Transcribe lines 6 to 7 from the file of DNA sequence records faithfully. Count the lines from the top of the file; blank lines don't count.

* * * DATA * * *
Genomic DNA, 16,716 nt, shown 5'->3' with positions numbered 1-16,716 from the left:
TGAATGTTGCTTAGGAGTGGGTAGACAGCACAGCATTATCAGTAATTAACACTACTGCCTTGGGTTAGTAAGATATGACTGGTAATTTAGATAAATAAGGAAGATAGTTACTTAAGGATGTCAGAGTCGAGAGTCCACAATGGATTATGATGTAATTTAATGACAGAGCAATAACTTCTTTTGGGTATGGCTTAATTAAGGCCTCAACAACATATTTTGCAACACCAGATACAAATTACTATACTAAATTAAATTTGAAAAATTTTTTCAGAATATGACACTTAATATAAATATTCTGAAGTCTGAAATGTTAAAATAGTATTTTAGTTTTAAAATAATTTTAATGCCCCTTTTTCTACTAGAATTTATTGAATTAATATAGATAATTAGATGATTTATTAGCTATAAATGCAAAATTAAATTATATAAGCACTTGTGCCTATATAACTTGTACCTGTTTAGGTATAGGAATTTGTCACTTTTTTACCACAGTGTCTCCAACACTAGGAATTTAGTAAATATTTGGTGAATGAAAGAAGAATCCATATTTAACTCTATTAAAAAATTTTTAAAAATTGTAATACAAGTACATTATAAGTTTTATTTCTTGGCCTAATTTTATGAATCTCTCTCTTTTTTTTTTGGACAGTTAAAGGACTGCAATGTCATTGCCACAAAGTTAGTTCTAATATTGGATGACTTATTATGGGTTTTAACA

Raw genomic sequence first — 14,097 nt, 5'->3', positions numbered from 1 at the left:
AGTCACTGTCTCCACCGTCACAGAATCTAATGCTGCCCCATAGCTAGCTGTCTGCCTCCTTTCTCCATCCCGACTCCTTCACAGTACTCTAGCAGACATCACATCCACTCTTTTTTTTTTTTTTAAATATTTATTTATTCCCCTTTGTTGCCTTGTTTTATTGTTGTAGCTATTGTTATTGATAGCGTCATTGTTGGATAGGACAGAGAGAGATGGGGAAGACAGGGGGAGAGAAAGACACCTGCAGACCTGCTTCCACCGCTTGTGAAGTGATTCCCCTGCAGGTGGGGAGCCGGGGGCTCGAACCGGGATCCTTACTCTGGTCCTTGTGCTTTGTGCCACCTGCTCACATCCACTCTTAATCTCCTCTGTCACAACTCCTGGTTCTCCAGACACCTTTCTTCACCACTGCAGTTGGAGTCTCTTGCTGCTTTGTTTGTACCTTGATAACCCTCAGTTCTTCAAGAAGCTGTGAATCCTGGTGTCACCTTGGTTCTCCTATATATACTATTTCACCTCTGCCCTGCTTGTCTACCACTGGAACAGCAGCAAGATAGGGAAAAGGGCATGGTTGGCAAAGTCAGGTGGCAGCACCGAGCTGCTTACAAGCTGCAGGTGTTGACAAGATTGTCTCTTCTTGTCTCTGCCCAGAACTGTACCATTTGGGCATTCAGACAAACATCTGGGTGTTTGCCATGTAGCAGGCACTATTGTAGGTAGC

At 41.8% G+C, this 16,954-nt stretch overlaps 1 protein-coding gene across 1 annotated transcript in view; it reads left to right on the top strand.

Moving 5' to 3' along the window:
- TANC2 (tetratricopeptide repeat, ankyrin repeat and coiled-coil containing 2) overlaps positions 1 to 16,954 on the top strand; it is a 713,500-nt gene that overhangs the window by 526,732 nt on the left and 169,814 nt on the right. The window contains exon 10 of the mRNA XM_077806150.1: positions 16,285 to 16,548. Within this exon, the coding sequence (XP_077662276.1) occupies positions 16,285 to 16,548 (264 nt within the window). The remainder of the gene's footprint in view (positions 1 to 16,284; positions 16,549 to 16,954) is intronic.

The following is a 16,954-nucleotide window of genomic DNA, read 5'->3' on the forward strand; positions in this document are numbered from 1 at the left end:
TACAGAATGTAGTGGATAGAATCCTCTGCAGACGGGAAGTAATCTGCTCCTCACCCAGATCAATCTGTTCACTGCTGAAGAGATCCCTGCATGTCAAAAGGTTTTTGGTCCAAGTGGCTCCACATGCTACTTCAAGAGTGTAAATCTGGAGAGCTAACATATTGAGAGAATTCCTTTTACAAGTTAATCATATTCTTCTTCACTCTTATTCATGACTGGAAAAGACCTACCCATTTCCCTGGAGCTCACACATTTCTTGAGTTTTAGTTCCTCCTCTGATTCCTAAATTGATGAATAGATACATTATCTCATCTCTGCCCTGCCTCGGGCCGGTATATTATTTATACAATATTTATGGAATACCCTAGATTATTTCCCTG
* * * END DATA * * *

Moving 5' to 3' along the window:
- TANC2 (tetratricopeptide repeat, ankyrin repeat and coiled-coil containing 2) overlaps positions 1 to 16,954 on the top strand; it is a 713,500-nt gene that overhangs the window by 526,732 nt on the left and 169,814 nt on the right. The window contains exon 10 of the mRNA XM_077806150.1: positions 16,285 to 16,548. Within this exon, the coding sequence (XP_077662276.1) occupies positions 16,285 to 16,548 (264 nt within the window). The remainder of the gene's footprint in view (positions 1 to 16,284; positions 16,549 to 16,954) is intronic.